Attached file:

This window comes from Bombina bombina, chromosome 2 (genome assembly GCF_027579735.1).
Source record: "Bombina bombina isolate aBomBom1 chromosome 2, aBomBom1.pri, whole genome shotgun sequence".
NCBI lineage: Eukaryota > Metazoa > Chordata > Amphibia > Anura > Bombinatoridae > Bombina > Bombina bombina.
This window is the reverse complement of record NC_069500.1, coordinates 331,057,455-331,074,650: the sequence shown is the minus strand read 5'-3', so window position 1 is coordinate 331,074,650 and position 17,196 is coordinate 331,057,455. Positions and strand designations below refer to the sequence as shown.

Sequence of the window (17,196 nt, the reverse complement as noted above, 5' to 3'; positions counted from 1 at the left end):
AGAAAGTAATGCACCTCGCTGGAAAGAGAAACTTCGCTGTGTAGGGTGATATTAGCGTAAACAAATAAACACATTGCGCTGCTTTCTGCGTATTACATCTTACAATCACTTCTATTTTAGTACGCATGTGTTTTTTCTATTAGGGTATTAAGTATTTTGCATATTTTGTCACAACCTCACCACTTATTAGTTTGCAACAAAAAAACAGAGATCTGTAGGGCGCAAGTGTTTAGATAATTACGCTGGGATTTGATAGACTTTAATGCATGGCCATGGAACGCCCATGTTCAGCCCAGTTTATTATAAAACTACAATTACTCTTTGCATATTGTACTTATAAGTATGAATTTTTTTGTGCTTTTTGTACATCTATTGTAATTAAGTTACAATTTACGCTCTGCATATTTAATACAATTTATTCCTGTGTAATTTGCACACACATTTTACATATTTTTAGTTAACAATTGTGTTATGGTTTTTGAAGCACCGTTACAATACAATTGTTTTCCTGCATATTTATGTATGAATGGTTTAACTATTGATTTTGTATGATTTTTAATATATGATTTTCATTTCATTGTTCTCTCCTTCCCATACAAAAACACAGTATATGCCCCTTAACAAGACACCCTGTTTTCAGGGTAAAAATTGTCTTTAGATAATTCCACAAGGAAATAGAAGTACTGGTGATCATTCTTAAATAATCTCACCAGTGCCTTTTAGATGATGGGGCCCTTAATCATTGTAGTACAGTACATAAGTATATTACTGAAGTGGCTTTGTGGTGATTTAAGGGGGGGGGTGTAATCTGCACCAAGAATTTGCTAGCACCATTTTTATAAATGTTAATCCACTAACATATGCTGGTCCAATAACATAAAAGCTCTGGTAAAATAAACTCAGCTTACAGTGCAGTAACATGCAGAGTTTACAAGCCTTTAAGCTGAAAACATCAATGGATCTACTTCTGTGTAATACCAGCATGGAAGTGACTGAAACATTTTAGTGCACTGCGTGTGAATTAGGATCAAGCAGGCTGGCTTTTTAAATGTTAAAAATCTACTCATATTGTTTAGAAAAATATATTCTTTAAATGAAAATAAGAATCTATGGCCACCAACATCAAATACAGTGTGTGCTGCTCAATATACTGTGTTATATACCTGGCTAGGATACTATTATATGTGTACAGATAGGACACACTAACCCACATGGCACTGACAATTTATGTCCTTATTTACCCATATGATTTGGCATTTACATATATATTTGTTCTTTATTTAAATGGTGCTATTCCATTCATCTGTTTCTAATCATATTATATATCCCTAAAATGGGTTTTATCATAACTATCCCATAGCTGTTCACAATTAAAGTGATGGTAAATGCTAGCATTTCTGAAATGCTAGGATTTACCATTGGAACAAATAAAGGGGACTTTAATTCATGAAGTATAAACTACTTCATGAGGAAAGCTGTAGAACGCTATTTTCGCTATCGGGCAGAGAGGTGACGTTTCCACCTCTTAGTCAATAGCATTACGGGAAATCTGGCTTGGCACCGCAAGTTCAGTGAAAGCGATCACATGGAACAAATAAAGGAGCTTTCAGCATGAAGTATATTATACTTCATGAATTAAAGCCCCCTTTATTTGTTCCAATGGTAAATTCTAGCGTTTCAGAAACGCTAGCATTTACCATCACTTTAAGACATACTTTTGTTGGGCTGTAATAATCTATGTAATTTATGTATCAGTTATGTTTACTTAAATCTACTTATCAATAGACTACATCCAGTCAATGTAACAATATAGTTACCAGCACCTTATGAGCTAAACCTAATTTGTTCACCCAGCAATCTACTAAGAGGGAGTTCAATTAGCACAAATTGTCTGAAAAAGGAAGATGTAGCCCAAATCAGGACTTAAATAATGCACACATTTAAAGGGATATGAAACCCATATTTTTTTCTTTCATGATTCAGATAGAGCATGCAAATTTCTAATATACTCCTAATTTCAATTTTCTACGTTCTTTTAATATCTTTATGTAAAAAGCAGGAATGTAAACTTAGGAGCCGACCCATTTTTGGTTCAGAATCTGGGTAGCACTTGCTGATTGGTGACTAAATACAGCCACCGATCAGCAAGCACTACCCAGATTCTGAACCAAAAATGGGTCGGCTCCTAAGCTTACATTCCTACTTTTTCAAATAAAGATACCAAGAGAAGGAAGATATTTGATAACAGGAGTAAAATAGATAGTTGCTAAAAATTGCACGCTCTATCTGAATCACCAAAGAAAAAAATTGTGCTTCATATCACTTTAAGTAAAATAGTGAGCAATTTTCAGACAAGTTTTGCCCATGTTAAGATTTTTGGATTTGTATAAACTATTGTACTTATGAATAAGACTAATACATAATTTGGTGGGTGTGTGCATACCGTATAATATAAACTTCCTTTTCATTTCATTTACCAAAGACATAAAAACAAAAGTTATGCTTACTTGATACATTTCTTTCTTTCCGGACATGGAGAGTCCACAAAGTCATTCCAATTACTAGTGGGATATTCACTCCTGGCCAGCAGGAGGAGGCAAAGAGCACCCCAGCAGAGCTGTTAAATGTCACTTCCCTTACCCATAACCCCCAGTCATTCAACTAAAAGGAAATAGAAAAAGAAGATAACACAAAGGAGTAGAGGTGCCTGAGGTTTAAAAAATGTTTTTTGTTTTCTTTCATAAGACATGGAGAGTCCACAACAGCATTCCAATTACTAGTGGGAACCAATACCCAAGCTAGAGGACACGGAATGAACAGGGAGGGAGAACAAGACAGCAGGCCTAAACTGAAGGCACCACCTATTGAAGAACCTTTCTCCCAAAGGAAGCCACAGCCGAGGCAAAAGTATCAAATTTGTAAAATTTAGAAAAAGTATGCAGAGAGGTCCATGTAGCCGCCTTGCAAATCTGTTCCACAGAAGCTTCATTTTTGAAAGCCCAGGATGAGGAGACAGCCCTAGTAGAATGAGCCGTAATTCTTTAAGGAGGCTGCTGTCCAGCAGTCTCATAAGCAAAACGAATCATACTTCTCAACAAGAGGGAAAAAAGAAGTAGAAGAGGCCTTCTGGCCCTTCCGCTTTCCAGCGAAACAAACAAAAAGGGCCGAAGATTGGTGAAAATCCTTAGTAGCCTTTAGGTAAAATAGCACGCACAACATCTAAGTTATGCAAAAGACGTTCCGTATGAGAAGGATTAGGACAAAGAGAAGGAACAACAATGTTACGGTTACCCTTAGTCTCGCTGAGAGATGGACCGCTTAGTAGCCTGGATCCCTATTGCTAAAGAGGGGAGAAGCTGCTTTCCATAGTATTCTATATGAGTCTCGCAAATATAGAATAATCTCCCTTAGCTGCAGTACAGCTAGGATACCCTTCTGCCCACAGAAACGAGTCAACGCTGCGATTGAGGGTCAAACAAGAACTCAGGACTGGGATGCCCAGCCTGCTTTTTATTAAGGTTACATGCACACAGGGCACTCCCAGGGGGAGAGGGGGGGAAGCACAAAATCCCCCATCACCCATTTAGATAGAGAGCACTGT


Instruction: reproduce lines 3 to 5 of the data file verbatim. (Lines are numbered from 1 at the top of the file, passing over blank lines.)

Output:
NCBI lineage: Eukaryota > Metazoa > Chordata > Amphibia > Anura > Bombinatoridae > Bombina > Bombina bombina.
This window is the reverse complement of record NC_069500.1, coordinates 331,057,455-331,074,650: the sequence shown is the minus strand read 5'-3', so window position 1 is coordinate 331,074,650 and position 17,196 is coordinate 331,057,455. Positions and strand designations below refer to the sequence as shown.

Sequence of the window (17,196 nt, the reverse complement as noted above, 5' to 3'; positions counted from 1 at the left end):